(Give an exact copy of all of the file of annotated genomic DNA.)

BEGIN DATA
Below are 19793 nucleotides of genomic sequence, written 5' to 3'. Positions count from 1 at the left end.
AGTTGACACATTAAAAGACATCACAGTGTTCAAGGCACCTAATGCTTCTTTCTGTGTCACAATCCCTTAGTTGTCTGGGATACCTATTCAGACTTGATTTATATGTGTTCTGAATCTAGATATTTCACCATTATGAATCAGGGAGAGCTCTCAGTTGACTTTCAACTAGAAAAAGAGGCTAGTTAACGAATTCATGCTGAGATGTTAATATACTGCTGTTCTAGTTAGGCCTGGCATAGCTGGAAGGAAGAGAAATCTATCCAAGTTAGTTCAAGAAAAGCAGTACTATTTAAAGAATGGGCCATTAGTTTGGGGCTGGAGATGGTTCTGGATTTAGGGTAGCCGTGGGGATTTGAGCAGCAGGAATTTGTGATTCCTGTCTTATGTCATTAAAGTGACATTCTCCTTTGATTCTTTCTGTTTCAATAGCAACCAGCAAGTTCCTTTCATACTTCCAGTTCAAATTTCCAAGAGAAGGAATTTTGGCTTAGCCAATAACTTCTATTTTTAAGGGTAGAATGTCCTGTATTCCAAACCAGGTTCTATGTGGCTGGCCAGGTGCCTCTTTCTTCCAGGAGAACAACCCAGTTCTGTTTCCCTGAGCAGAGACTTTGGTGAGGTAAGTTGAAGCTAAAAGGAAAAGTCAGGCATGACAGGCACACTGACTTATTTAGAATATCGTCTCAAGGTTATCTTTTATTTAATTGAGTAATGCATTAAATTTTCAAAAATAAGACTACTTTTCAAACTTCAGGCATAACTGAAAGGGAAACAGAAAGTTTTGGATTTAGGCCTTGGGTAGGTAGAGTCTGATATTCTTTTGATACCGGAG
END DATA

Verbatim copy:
Below are 19793 nucleotides of genomic sequence, written 5' to 3'. Positions count from 1 at the left end.
AGTTGACACATTAAAAGACATCACAGTGTTCAAGGCACCTAATGCTTCTTTCTGTGTCACAATCCCTTAGTTGTCTGGGATACCTATTCAGACTTGATTTATATGTGTTCTGAATCTAGATATTTCACCATTATGAATCAGGGAGAGCTCTCAGTTGACTTTCAACTAGAAAAAGAGGCTAGTTAACGAATTCATGCTGAGATGTTAATATACTGCTGTTCTAGTTAGGCCTGGCATAGCTGGAAGGAAGAGAAATCTATCCAAGTTAGTTCAAGAAAAGCAGTACTATTTAAAGAATGGGCCATTAGTTTGGGGCTGGAGATGGTTCTGGATTTAGGGTAGCCGTGGGGATTTGAGCAGCAGGAATTTGTGATTCCTGTCTTATGTCATTAAAGTGACATTCTCCTTTGATTCTTTCTGTTTCAATAGCAACCAGCAAGTTCCTTTCATACTTCCAGTTCAAATTTCCAAGAGAAGGAATTTTGGCTTAGCCAATAACTTCTATTTTTAAGGGTAGAATGTCCTGTATTCCAAACCAGGTTCTATGTGGCTGGCCAGGTGCCTCTTTCTTCCAGGAGAACAACCCAGTTCTGTTTCCCTGAGCAGAGACTTTGGTGAGGTAAGTTGAAGCTAAAAGGAAAAGTCAGGCATGACAGGCACACTGACTTATTTAGAATATCGTCTCAAGGTTATCTTTTATTTAATTGAGTAATGCATTAAATTTTCAAAAATAAGACTACTTTTCAAACTTCAGGCATAACTGAAAGGGAAACAGAAAGTTTTGGATTTAGGCCTTGGGTAGGTAGAGTCTGATATTCTTTTGATACCGGAG